South Africa 121 (De Villiers 42, Jadeja 5-30) trail India 334 (Rahane 127, Ashwin 56, Abbott 5-40, Piedt 4-117) by 213 runs
Scorecard and ball-by-ball details
South Africa followed defeat on a spin-friendly Mohali pitch with a batting failure on a normal Indian pitch in Bangalore. The pattern has repeated itself: Nagpur was treacherous to batsmen, Delhi offered close to 50-50 balance between bat and ball, but there was no change in South Africa's batting fortunes.
Responding to India's 334, they were bowled out for 121, 14 short of the follow-on mark. Play was called off for bad light soon after South Africa lost their final wicket, but only after India had confirmed they weren't going to make the visitors bat again.
The state of the match reflected how well India bowled as a unit, but also how poorly South Africa played. There was surely a psychological element to it, amply displayed in the dismissal of Faf du Plessis, who has had a horror tour. In Bangalore, he was out jumping down the pitch, premeditatedly, to the third ball he faced. Here, he attempted a lap-sweep off the second ball he faced and only managed to spoon the ball into the leg-slip region. Ajinkya Rahane had enough time to sprint across from slip and complete the catch. Whatever the conditions are, it must be hard to bat normally when you are an out-of-form batsman on the losing side at the tail-end of a long tour.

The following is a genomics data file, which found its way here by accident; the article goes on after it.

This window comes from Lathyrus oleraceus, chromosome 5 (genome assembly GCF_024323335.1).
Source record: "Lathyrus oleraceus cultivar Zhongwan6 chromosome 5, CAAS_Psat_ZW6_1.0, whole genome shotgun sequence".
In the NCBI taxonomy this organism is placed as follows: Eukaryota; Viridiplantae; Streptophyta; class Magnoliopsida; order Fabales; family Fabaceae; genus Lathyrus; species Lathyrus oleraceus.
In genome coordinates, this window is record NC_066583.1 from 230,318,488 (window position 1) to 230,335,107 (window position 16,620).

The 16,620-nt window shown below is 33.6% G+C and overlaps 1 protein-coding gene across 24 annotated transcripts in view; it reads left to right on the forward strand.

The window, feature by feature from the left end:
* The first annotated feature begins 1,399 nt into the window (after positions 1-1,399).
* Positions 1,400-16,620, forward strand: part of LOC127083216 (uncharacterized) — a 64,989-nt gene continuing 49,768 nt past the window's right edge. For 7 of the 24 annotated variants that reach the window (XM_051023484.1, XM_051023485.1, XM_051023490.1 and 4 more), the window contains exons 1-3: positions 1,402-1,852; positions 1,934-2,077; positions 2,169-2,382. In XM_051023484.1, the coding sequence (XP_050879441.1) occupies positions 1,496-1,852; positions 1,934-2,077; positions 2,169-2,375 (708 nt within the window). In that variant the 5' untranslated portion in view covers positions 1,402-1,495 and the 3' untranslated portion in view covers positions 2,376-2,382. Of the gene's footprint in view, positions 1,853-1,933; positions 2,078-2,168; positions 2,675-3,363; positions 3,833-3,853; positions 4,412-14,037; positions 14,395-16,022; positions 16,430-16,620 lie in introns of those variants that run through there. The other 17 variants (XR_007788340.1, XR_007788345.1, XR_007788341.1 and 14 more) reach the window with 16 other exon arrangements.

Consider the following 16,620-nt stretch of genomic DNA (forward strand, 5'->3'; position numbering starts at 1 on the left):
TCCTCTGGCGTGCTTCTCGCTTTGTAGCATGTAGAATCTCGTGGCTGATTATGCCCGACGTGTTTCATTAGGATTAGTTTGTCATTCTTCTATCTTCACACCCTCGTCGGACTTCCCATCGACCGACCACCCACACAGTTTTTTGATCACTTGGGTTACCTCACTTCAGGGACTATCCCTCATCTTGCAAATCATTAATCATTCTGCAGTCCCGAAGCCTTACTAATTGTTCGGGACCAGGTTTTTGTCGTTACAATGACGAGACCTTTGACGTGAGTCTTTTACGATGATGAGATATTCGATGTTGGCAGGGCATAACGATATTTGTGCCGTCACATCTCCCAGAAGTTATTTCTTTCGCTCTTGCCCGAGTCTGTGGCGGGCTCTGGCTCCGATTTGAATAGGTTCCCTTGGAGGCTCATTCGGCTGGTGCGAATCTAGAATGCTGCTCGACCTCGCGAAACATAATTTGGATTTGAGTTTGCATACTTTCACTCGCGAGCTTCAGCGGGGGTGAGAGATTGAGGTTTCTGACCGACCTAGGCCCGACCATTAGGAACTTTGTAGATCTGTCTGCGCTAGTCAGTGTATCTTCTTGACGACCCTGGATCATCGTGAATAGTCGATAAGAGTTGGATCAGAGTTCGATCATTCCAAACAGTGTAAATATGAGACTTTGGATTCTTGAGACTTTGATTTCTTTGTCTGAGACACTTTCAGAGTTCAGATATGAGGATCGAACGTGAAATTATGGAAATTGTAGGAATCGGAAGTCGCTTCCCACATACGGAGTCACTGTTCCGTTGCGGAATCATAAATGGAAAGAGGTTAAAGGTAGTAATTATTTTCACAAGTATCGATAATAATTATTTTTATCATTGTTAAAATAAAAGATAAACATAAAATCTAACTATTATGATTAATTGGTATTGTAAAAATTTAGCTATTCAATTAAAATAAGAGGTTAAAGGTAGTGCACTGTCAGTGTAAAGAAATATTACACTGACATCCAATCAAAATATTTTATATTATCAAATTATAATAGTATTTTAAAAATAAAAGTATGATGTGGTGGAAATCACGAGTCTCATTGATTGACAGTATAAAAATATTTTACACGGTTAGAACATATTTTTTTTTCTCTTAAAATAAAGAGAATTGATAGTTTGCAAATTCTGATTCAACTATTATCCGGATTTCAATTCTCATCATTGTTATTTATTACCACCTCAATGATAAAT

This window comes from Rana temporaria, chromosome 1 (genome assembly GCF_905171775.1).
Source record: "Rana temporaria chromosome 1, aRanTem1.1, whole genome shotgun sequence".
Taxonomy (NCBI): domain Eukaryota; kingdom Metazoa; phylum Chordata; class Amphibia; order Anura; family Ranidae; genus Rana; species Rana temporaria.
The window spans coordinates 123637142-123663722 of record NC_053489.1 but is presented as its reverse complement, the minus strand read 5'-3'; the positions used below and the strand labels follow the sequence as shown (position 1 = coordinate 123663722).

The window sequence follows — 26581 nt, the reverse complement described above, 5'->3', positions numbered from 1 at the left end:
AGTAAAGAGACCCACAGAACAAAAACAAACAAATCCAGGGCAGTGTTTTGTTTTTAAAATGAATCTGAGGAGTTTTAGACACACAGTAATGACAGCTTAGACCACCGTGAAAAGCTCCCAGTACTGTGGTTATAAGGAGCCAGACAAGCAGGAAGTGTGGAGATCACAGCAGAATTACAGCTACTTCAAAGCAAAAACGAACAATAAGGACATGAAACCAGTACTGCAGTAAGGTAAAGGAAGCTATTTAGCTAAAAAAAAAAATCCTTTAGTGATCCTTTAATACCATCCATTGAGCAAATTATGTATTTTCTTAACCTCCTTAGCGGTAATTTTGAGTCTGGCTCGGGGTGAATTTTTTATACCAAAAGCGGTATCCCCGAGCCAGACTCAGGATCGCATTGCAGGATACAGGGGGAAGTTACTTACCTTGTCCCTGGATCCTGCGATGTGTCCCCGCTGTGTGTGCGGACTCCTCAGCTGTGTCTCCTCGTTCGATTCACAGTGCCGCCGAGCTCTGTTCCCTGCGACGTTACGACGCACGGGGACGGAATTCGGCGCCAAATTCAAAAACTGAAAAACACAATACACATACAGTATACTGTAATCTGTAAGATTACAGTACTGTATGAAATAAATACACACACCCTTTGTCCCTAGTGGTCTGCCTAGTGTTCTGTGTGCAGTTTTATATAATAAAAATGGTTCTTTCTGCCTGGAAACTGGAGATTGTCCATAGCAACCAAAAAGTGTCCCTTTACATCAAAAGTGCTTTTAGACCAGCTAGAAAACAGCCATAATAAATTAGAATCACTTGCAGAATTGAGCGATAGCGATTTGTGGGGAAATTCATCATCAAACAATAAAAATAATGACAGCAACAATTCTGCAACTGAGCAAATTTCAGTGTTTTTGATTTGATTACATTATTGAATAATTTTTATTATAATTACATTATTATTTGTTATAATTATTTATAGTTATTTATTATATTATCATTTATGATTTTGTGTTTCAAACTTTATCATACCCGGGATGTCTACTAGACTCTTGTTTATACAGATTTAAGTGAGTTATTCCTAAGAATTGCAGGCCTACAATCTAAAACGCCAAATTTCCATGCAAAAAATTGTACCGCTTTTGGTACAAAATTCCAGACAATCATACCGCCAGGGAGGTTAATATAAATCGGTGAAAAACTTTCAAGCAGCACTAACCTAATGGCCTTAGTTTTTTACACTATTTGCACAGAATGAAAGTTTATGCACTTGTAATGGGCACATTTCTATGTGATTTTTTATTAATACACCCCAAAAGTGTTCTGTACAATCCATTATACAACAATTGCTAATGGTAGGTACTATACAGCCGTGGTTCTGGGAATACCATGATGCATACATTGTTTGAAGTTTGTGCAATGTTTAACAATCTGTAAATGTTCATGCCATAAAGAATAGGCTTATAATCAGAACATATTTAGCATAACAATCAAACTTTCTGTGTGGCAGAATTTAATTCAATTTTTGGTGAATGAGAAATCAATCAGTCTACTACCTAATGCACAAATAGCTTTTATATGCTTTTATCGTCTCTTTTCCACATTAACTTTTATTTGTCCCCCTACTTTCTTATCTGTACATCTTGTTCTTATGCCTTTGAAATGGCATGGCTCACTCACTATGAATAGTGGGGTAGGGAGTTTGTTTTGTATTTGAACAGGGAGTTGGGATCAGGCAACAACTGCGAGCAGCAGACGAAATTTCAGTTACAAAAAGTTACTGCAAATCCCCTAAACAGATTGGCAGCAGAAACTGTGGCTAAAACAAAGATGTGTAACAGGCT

At tea, South Africa had been in a fairly decent position, 38 for 1. But they crumbled, as touring sides in India often do, in the final session, losing nine wickets for 83 runs. Most of the wickets were the result of poor footwork or judgment of length. Temba Bavuma and Hashim Amla were out cutting deliveries from Ravindra Jadeja that weren't short enough. JP Duminy and Dane Vilas were bowled by reverse-swinging deliveries with feet pinned to the crease.
But those two wickets - Umesh Yadav straightening one past Duminy's outside edge and Ishant Sharma bending one in between Vilas' bat and pad - also had a lot to do with the perfect length India's seamers bowled, and their ability to generate early reverse. As early as the 15th over, in fact, when Umesh broke South Africa's biggest opening stand of the series - 36 - by swinging one away from Dean Elgar to find the left-hander's outside edge from around the wicket.
The seamers took a little time finding their rhythm, with Ishant slanting the ball too wide to make Elgar play early on and Umesh drifting onto the openers' pads a couple of times in his first spell, but once they did, they were pinpoint accurate, attacking the stumps relentlessly.
R Ashwin bowled as he has right through the series, even if he didn't make the key breakthroughs for once. Jadeja used the crease and mixed up his release points - his arm slightly higher for one ball, more round-arm for the next - to keep the batsmen guessing in conditions that weren't too difficult as long as you looked to play straight.